And here's a shot of her advising me that I should probably leave the beard-growing to Sinker:
As you might expect from someone who's so devoted to being a Twins fan that she was technically at the previous get-together in April despite not even being born yet, she was right on both counts.
With that said, Ivan Rodriguez is a future inner-circle Hall of Famer, Jorge Posada and Victor Martinez are very good players having very good seasons, Mauer has missed 31 games, and four catchers on the roster would have been overkill. Meanwhile, Pat Neshek is one of five "Final Vote" candidates and will compete with Roy Halladay, Jeremy Bonderman, Kelvim Escobar, and Hideki Okajima for the AL's final roster spot.
It will be Santana's third straight All-Star selection, while Hunter previously made the team in 2002, when he started in center field and robbed Barry Bonds of a homer in the game that infamously ended in a tie. Despite being the reigning AL MVP, this will be Morneau's first trip to an All-Star game. He was hitting .300/.352/.587 with 23 homers and 73 RBIs through last season's All-Star break (compared to .280/.354/.549 with 20 homers and 61 RBIs so far this year), but failed to make the team.
Of course, fans smart enough to realize that Baker can't control how many runs the Twins score will see that he's now turned in three straight strong starts, including holding the Blue Jays and Tigers to one run in back-to-back outings. I've never really thought of Baker as more than a back-of-the-rotation starter, but the amazingly negative reaction he gets from many Twins fans has sort of forced me into a position of defending him to some degree.
In eight starts since returning from Triple-A, Baker has three fantastic performances and has pitched reasonably well in two other outings. He now has a 5.14 ERA and 129-to-41 strikeout-to-walk ratio in 184 career innings, which are the type of numbers that bode well for the future of a 25-year-old pitcher with an outstanding minor-league track record. For whatever reason many fans seemingly view him as a worthless bum, but he clearly doesn't deserve that level of vitriol. He deserves some patience.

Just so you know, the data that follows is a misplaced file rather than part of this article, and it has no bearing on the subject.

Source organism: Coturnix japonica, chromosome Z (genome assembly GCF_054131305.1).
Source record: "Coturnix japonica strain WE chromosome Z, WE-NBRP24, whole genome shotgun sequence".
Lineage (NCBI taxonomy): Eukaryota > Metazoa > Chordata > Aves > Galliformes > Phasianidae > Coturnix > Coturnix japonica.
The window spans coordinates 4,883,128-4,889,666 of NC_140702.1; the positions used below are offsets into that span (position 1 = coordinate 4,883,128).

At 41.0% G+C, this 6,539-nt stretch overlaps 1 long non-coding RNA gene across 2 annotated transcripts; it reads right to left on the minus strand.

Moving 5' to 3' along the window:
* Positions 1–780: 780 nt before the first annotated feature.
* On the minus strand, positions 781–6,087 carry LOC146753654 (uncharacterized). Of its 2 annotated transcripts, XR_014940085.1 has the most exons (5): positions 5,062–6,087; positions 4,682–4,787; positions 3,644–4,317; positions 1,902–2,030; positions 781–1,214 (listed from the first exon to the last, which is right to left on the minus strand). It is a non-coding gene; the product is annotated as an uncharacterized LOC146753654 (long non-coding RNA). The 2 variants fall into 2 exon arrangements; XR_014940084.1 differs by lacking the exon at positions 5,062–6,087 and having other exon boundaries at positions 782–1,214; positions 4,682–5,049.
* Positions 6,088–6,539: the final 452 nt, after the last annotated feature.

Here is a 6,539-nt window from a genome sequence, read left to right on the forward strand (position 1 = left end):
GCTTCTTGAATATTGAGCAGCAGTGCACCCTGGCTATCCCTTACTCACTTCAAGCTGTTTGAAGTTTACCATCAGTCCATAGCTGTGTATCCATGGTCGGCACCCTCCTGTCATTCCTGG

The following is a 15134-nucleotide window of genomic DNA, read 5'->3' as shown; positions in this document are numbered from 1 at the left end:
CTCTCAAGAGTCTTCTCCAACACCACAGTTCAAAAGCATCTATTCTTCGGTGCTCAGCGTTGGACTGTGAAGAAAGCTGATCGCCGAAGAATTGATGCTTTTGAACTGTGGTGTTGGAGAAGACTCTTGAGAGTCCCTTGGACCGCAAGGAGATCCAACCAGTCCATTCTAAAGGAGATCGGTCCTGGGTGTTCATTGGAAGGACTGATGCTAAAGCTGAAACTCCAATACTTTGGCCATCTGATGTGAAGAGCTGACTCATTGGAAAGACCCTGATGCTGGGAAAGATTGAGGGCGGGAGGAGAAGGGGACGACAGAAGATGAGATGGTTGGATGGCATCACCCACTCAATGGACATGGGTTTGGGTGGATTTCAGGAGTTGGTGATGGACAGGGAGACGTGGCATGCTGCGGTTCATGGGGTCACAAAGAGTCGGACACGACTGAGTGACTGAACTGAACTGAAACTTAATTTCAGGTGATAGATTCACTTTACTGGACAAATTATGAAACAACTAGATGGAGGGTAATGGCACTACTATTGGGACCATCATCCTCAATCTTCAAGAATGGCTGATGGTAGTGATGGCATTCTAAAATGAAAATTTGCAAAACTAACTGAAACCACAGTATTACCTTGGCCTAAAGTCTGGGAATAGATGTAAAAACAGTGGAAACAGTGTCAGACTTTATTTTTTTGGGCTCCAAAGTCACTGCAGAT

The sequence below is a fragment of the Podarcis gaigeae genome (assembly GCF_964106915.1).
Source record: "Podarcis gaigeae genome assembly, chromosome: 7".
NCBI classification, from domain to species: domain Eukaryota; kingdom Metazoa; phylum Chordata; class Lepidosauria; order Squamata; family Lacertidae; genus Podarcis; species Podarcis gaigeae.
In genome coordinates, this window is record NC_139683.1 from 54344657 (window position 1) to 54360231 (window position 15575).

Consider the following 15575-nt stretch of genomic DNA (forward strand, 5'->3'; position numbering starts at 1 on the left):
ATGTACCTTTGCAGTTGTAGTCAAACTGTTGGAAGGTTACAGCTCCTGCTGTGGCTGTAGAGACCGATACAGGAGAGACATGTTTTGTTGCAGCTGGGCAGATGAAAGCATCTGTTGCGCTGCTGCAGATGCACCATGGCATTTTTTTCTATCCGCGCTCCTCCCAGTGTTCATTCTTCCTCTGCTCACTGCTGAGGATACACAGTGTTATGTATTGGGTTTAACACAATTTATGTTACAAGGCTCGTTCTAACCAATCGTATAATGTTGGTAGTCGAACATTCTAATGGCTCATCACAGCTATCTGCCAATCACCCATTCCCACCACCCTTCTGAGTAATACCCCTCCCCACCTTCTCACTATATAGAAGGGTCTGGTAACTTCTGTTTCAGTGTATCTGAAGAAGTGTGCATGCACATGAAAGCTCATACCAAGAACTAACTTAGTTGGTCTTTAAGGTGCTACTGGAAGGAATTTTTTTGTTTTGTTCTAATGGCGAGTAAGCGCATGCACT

Conventional wisdom values on-base skills and speed at the top of the lineup, but at some point you're better off simply getting your best hitters to the plate most often. There are scenarios where putting two guys with a sub-.700 OPS at the top makes sense, but doing so when it means batting Morneau and Hunter fifth and sixth is not one of them. The impact of a batting order is typically overstated, but putting the team's two best power hitters so far down in the lineup is a mistake that costs runs.
Why position things so that the reigning MVP and a .303/.345/.554 hitter aren't likely to bat until the second inning? Why not give the team's top hitters the best shot at additional at-bats? Why begin each game with three hitters who've combined for six homers in nearly 800 plate appearances? It may work for conventional wisdom, but "because fast guys always bat at the top of the lineup" doesn't strike me as an especially logical answer.
YEAR OPSPunto is currently on pace for the third-worst OPS of any starting third baseman since 1961, with the four other seasons in the top five coming in much lower-scoring eras. Brooks Robinson sitting atop the above list might seem odd, but Robinson was 38 years old in 1975 and it was his final season as a regular. Beyond Punto's historically horrible ranking among third basemen, his .573 OPS would also rank as the second-worst in Twins history, regardless of position:
YEAR OPSMuch like Robinson in 1975, that was Zoilo Versalles' final season in Minnesota. After posting a .531 OPS, he was traded to the Dodgers, where he batted .196 in 1968. However you slice it, Punto is in the midst of a historically awful season. Despite that, he's started 68 of the team's first 80 games while coming to the plate more often than all but four hitters (Michael Cuddyer, Morneau, Hunter, Castillo) and is on pace for about 600 plate appearances.
Interestingly, LaVelle E. Neal III of the Minneapolis Star Tribune reported recently that the Twins talked to the Cubs about reacquiring Jacque Jones, but cut off negotiations "because of finances." Jones has plenty of faults as a player and he's off to a brutal start with the Cubs, but he'd represent a massive upgrade over Tyner. The Twins were absolutely right to let Jones leave via free agency last offseason, but he's only owed about $2 million for the remainder of this season and $5 million for next season.
Given the number of times Gardenhire has written Tyner's name in the lineup and the organization's lack of quality, MLB-ready hitting prospects, Jones would be worth picking up if the Cubs were willing to pay about half of his remaining contract and didn't require a legitimate prospect in return. The point isn't so much that the Twins should be trying desperately to bring Jones back, but rather that there are plenty of hitters like Jones who're available for reasonably cheap and would provide a boost offensively.
Once you're done here, check out my latest "Daily Dose" column over at Rotoworld.